The organization is seeking $18.9 million to address the most time-critical needs of millions of rural families in Sindh and Balochistan provinces. FAO's call for funds is part of the latest UN appeal for Pakistan, and aims to provide emergency livestock support and critical agriculture packages to over 300,000 needy families.
Heavy monsoon rains that began in mid-August destroyed or damaged 73% of crops and 67% of food stocks in affected districts of Sindh province, and have killed nearly 78,000 head of livestock. Millions of people are destitute and face an uncertain and food-insecure future.
This catastrophe struck before families affected by last year's flooding were able to even start recovering — especially as Sindh did not receive as much assistance as other provinces in 2010. The floods and rain deepen the risk of losing more vital livestock assets and, for some, missing another opportunity to plant wheat and other essential crops.
One of the top priorities now is to prevent further livestock losses. At least 5 million surviving animals are at risk, lacking feed and shelter while facing increased exposure to debilitating diseases and worm infestations.
"Around 80% of people in the affected area depend on agriculture — including livestock — for a living," said Luigi Damiani, FAO senior emergency and rehabilitation coordinator. "These animals often represent a family's entire life savings. It is vital to reach animals with emergency feed rations, fodder seed, vaccination and de-worming supplies."
Restoring agricultural production is fundamental to the recovery of farming-based livelihoods. Where planting is possible, farmers need critical agricultural inputs, such as seeds and fertilizer, in time for the upcoming Rabi winter planting season. Rapid rehabilitation of damaged irrigation and drainage infrastructure is vital — around 80% of wheat planted in Sindh is irrigated. Carrying out these repairs through cash-for-work schemes will create much-needed income opportunities in the affected communities.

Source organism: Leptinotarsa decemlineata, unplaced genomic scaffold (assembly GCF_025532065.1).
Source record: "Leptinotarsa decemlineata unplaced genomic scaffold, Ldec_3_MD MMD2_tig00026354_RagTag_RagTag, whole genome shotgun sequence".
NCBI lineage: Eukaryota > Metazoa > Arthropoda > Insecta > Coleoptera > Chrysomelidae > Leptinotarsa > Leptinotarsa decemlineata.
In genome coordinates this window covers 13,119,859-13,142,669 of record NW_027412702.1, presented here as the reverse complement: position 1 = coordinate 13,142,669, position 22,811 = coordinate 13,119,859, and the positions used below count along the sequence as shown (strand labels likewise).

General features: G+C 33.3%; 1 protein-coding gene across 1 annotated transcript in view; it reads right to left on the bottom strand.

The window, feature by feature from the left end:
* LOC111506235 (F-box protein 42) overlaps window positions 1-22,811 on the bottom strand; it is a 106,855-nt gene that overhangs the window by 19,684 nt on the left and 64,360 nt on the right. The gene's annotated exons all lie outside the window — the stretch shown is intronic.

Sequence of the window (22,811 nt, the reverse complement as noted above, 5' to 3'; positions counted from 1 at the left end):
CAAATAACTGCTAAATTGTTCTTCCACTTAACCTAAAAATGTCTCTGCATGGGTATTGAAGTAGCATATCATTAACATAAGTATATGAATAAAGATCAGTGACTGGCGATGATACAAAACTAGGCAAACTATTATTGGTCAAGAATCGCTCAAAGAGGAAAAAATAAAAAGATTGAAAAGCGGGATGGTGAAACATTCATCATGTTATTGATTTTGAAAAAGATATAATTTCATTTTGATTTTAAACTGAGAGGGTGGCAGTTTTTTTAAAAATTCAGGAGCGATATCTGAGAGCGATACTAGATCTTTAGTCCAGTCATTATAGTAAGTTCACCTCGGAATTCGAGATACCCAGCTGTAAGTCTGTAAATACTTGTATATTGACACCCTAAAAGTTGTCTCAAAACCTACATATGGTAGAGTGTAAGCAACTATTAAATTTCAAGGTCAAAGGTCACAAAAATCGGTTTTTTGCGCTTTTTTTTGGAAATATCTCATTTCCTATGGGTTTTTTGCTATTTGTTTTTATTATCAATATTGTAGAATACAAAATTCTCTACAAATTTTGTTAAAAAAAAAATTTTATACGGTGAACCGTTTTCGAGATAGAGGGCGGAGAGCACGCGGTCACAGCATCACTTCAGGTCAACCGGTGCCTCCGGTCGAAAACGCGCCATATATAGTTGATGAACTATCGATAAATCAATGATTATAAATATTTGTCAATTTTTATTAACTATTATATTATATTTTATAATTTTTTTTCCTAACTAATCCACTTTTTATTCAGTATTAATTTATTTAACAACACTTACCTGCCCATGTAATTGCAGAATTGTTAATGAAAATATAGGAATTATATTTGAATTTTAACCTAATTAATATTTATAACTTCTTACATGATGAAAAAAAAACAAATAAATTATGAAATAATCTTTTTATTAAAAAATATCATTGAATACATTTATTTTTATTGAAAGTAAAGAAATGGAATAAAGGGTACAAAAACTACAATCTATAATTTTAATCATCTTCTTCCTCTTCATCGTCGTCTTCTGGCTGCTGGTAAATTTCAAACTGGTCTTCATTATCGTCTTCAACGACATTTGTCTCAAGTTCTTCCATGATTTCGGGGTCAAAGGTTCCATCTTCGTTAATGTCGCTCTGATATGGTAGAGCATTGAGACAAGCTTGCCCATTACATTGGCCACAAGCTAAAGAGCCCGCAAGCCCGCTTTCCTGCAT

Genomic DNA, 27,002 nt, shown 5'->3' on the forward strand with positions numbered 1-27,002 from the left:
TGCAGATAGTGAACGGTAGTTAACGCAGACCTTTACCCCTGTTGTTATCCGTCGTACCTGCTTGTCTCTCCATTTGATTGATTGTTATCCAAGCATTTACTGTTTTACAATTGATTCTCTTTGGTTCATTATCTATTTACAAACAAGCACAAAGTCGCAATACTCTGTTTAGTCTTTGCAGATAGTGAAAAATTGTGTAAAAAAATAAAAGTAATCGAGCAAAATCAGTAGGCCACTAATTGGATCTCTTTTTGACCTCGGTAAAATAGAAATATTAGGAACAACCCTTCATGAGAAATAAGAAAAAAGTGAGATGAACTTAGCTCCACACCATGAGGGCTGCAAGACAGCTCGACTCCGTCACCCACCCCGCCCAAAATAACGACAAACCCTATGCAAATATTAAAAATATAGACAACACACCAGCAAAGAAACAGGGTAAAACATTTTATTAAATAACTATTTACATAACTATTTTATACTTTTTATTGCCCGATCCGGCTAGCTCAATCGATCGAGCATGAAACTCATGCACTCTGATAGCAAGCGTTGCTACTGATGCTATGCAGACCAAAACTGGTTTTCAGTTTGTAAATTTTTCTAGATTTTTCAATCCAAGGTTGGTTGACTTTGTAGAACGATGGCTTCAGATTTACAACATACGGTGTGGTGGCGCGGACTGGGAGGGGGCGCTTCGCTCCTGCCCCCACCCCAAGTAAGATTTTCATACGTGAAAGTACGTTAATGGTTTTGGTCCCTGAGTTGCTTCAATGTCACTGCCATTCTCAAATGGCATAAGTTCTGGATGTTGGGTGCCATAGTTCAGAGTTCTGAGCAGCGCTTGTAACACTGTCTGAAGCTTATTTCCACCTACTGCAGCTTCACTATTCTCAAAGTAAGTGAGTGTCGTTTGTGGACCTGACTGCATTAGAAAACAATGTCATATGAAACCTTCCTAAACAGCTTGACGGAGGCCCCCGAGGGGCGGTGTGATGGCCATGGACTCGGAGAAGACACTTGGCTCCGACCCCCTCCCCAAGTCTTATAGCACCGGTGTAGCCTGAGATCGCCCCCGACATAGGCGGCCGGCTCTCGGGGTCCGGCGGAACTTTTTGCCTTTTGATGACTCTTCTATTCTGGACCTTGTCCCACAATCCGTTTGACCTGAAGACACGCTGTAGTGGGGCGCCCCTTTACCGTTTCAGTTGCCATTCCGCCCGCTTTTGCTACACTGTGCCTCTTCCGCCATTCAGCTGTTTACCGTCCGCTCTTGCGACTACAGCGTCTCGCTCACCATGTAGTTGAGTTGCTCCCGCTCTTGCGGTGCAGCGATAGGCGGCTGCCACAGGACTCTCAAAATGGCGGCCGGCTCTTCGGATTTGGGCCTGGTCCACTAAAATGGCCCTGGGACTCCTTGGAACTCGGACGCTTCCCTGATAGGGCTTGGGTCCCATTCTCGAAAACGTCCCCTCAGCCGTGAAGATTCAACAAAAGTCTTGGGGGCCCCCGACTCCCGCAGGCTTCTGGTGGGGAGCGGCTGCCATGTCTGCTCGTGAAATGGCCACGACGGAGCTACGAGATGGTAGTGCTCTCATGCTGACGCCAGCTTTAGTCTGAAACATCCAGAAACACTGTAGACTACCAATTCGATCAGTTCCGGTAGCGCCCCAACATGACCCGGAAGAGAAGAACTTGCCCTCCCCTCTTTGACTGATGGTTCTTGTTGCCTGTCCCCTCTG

The destruction of crops has wiped out farmers' present and future sources of food and income, with spiraling humanitarian consequences unless immediate assistance is provided.
Prior to the 2011 rains, it was estimated that families affected by the 2010 floods would require three to four cropping seasons to recover. For many communities in southern Pakistan, the new disaster compounds losses from last year's floods, which receded too late in many areas of Sindh to allow for winter planting.
"Delayed assistance will lead to heightened food insecurity, increased public health threats, loss of land tenure agreements due to farmers' inability to pay their debts, population displacement and longer-term dependence on food aid," Kevin Gallagher, FAO representative in Pakistan said. However, further livestock deaths and missed planting opportunities can be prevented with timely donor support.
FAO, together with the World Food Programme, leads the Food Security Cluster in Pakistan in collaboration with the National Disaster Management Authority and line ministries. Total funding requirements of the Food Security Cluster amount to $174 million.
Over the past year, FAO has greatly expanded its presence and partnerships in Pakistan, with particular focus on preparedness for future shocks through contingency planning, detailed livelihood assessments and mapping needs.
FAO's response to last year's floods reached over 7 million people with vital farming inputs, livestock support and rehabilitation of on-farm irrigation systems. This was possible thanks to the funding by Australia, Belgium, Canada, the Central Emergency Response Fund, the Directorate-General for Humanitarian Aid and Civil Protection, the European Union, the International Fund for Agricultural Development, Italy, Sweden, the United Kingdom and the United States of America.